“Who Jesus Is, According to Matthew”
Matthew 10:1,5-7,14 and 28:16-20 (NRSV)
By John Gill
Matthew, Mark, Luke and John
Guard the bed that I lie on:
Four corners to my bed
Four angels round my head,
One to watch and one to pray
And two to bear my soul away.
So went a nursery rhyme composed sometime in the mid 1600s. Throughout the centuries of the Christian faith, there has always been a fascination with the four Gospels, even to the point of personifying them as “angels” that God has sent to guide us and protect us – to “guard our bed, to watch and pray, and bear our souls away”.
Early on, Christian artists made a connection between the four Gospels and the “four living creatures” that surround the throne of God as we find them described in the writings of the prophet Ezekiel, and again in the Book of Revelation – winged creatures that take the form of a lion, a human being, an ox, and an eagle – each one identified by monks and mystics as representing one of the four Gospels. As you remember from our sermon last week, Mark is depicted as a winged lion. Today we look at Matthew, whose symbol is a winged human, often appearing much like an angel. Artists depict Luke as a flying ox, and John as a soaring eagle – four creatures that together point people to the throne of God.
Why four Gospels? In the Bible, numbers have meanings. Four is the a complete number in scripture – it’s the number of creation: the four points of the compass, the four winds, the four seasons of the year2– so it is fitting that in our New Testament we have four tellings of the Gospel, all alike in many ways, but in other ways unique – every one of them like those four living creatures, a living breathing entity that points people to God – each one, a written text through which the Holy Spirit moves.
Today is the second sermon in a series I am preaching on “Who is Jesus” according to each of the four Gospels. It’s a fascinating subject, because every one of the Gospel-writers answers that question a little differently. Last week we looked at the Gospel of Mark, the earliest of the four to be written. Mark was written in a time when Christians were being persecuted greatly. So, in the way he tells the story of Jesus, Mark emphasizes that Jesus is the Suffering Servant of God, by whose willing sacrifice on the cross, you and I are offered eternal life. Mark was challenging those who first read his Gospel to remain faithful, in spite of the persecution they were facing – that if we suffer as Christ suffered, God will also grant us the victory and eternal life, just as he did for Jesus.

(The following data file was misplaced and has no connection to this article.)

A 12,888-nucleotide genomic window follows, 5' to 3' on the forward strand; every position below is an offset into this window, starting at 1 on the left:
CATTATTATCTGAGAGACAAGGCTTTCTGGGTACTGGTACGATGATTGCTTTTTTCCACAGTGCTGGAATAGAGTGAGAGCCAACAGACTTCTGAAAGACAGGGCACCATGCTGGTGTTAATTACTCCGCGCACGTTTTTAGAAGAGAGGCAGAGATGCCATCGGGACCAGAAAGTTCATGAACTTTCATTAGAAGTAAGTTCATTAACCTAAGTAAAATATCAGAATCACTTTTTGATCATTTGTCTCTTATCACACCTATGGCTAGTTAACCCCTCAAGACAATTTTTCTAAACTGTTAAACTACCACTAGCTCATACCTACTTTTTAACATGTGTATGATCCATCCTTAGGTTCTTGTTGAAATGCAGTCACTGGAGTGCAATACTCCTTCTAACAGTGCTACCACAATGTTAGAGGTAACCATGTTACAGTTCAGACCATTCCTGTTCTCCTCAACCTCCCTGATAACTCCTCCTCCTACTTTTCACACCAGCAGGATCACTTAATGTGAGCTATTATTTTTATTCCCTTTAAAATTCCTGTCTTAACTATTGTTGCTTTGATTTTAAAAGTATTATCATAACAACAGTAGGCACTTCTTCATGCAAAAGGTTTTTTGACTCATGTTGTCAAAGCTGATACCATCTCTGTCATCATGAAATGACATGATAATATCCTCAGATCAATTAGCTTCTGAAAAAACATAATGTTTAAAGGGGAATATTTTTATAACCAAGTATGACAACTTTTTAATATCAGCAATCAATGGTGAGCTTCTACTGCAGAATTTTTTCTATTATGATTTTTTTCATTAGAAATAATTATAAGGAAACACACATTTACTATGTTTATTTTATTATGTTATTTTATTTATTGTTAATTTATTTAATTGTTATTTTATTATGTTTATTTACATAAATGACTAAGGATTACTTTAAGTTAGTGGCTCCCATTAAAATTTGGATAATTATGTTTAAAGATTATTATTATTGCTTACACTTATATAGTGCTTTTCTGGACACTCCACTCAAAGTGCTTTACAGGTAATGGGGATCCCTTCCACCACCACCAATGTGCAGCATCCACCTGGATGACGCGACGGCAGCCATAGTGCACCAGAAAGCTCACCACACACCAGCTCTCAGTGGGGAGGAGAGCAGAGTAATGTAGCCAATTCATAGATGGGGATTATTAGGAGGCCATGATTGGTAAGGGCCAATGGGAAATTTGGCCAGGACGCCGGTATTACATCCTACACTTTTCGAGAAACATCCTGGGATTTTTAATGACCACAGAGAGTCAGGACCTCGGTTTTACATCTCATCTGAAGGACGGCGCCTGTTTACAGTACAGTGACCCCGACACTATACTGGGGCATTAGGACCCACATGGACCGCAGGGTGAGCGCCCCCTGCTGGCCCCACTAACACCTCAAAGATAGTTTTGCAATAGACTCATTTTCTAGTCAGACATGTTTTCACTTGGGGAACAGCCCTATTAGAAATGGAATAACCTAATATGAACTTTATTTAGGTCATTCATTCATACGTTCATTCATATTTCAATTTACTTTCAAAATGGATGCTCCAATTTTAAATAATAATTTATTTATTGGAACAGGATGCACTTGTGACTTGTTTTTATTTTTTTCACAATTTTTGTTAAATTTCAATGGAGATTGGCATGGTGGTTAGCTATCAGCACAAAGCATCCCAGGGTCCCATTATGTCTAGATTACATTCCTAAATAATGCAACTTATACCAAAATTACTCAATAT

This morning, we turn our attention to the next Gospel to be written, the Gospel of Matthew. If you were in worship last Sunday, you will recall that I said that Matthew and Luke did not start from scratch when they wrote their Gospels. Each of them had in front of them a copy of Mark’s Gospel. We know this is true because they each include nearly all of Mark’s Gospel in their own telling of the story (much of it word-for-word), using Mark as a template in structuring their own books. To Mark’s text, Matthew and Luke added their own unique materials – teachings of Jesus, and stories about Jesus that were known to the Christian community, but had been left out of Mark. It is what Matthew and Luke chose to add to Mark’s version of the Gospel that reveals each one’s own unique perspective on who Jesus is.
So, who is Jesus, according to Matthew?
Before we look at Matthew’s Jesus, let me say a word about the author of this Gospel. Church tradition tells us that the writer of the Gospel of Matthew was none other than the Apostle Matthew – one of the 12 Disciples chosen by Jesus. While this is an appealing assumption, most scholars believe that the Disciple Matthew was not the author. Nowhere in the text itself is there any mention that Matthew wrote the Gospel – in fact, there is nothing said about its authorship at all. One reason scholars have concluded that the author wasn’t the Disciple has to do with the wholesale way in which he appropriates nearly all of Mark’s material as his own. If the Disciple Matthew were the author (these experts ask) why does he rely so totally on Mark’s Gospel to tell the story of Jesus. Mark was not an eyewitness to most of the events of Jesus’ ministry, but the Disciple Matthew would have been. If Matthew were actually the author, he would have certainly retold those stories Mark tells in his own words. Instead, he defers to Mark as the authority.
Since the disciple Matthew probably wasn’t the author, who was? Biblical scholars have to do a little sleuthing to look for clues about when and where this Gospel came into being. We don’t have time to go into how they reached their conclusions, but here is what the evidence points to:
This Gospel, which somehow became associated with Matthew, was probably composed sometime after 85 A.D. by a Jewish Christian living in the area of Antioch (the area where Peter had lived and taught, a city that had a strong Christian community). In fact, the Bible tells us that it was in Antioch that the followers of Jesus were first called “Christians.”
This Gospel was written by a Jewish Christian of that community, intended for a Jewish audience. He would have been very familiar with the Gospel Mark wrote some 15 or 20 years before. He accepted Mark’s presentation about Jesus’ ministry and life, but felt that it was not complete. So he added stories and teachings of Jesus that were known, but omitted by Mark.